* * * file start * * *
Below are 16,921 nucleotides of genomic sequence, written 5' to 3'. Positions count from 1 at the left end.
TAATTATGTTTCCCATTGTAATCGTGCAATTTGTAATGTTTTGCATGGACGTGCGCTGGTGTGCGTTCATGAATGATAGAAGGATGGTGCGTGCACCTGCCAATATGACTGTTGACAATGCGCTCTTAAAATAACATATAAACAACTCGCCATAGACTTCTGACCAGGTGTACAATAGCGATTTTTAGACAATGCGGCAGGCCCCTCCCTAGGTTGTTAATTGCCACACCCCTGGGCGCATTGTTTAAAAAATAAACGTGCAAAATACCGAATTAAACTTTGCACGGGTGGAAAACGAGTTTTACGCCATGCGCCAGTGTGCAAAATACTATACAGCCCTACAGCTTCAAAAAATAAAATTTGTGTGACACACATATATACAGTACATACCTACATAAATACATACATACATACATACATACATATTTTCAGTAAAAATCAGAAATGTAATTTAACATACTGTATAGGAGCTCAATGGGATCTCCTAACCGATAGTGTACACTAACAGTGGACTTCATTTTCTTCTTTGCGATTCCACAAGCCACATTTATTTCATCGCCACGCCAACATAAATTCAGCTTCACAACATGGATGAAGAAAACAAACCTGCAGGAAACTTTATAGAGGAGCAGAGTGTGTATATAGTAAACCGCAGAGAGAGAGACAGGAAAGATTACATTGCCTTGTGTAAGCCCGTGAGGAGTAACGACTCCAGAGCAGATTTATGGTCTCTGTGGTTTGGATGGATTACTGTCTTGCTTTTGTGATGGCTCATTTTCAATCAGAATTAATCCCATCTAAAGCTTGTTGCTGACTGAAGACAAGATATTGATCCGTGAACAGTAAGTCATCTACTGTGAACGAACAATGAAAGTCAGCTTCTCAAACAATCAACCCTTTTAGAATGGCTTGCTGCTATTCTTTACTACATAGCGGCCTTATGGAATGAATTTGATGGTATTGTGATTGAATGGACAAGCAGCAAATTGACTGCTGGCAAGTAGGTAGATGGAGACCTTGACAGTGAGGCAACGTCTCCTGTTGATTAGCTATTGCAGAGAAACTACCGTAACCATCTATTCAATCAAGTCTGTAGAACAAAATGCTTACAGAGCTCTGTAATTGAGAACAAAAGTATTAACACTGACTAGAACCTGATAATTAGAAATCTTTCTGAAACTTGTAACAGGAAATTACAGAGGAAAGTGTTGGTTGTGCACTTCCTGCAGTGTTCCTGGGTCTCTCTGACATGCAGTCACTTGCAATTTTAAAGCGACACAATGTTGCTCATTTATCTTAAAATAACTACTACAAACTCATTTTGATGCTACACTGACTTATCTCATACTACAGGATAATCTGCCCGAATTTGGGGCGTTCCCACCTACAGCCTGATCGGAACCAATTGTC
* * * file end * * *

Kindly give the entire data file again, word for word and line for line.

Below are 16,921 nucleotides of genomic sequence, written 5' to 3'. Positions count from 1 at the left end.
TAATTATGTTTCCCATTGTAATCGTGCAATTTGTAATGTTTTGCATGGACGTGCGCTGGTGTGCGTTCATGAATGATAGAAGGATGGTGCGTGCACCTGCCAATATGACTGTTGACAATGCGCTCTTAAAATAACATATAAACAACTCGCCATAGACTTCTGACCAGGTGTACAATAGCGATTTTTAGACAATGCGGCAGGCCCCTCCCTAGGTTGTTAATTGCCACACCCCTGGGCGCATTGTTTAAAAAATAAACGTGCAAAATACCGAATTAAACTTTGCACGGGTGGAAAACGAGTTTTACGCCATGCGCCAGTGTGCAAAATACTATACAGCCCTACAGCTTCAAAAAATAAAATTTGTGTGACACACATATATACAGTACATACCTACATAAATACATACATACATACATACATACATATTTTCAGTAAAAATCAGAAATGTAATTTAACATACTGTATAGGAGCTCAATGGGATCTCCTAACCGATAGTGTACACTAACAGTGGACTTCATTTTCTTCTTTGCGATTCCACAAGCCACATTTATTTCATCGCCACGCCAACATAAATTCAGCTTCACAACATGGATGAAGAAAACAAACCTGCAGGAAACTTTATAGAGGAGCAGAGTGTGTATATAGTAAACCGCAGAGAGAGAGACAGGAAAGATTACATTGCCTTGTGTAAGCCCGTGAGGAGTAACGACTCCAGAGCAGATTTATGGTCTCTGTGGTTTGGATGGATTACTGTCTTGCTTTTGTGATGGCTCATTTTCAATCAGAATTAATCCCATCTAAAGCTTGTTGCTGACTGAAGACAAGATATTGATCCGTGAACAGTAAGTCATCTACTGTGAACGAACAATGAAAGTCAGCTTCTCAAACAATCAACCCTTTTAGAATGGCTTGCTGCTATTCTTTACTACATAGCGGCCTTATGGAATGAATTTGATGGTATTGTGATTGAATGGACAAGCAGCAAATTGACTGCTGGCAAGTAGGTAGATGGAGACCTTGACAGTGAGGCAACGTCTCCTGTTGATTAGCTATTGCAGAGAAACTACCGTAACCATCTATTCAATCAAGTCTGTAGAACAAAATGCTTACAGAGCTCTGTAATTGAGAACAAAAGTATTAACACTGACTAGAACCTGATAATTAGAAATCTTTCTGAAACTTGTAACAGGAAATTACAGAGGAAAGTGTTGGTTGTGCACTTCCTGCAGTGTTCCTGGGTCTCTCTGACATGCAGTCACTTGCAATTTTAAAGCGACACAATGTTGCTCATTTATCTTAAAATAACTACTACAAACTCATTTTGATGCTACACTGACTTATCTCATACTACAGGATAATCTGCCCGAATTTGGGGCGTTCCCACCTACAGCCTGATCGGAACCAATTGTC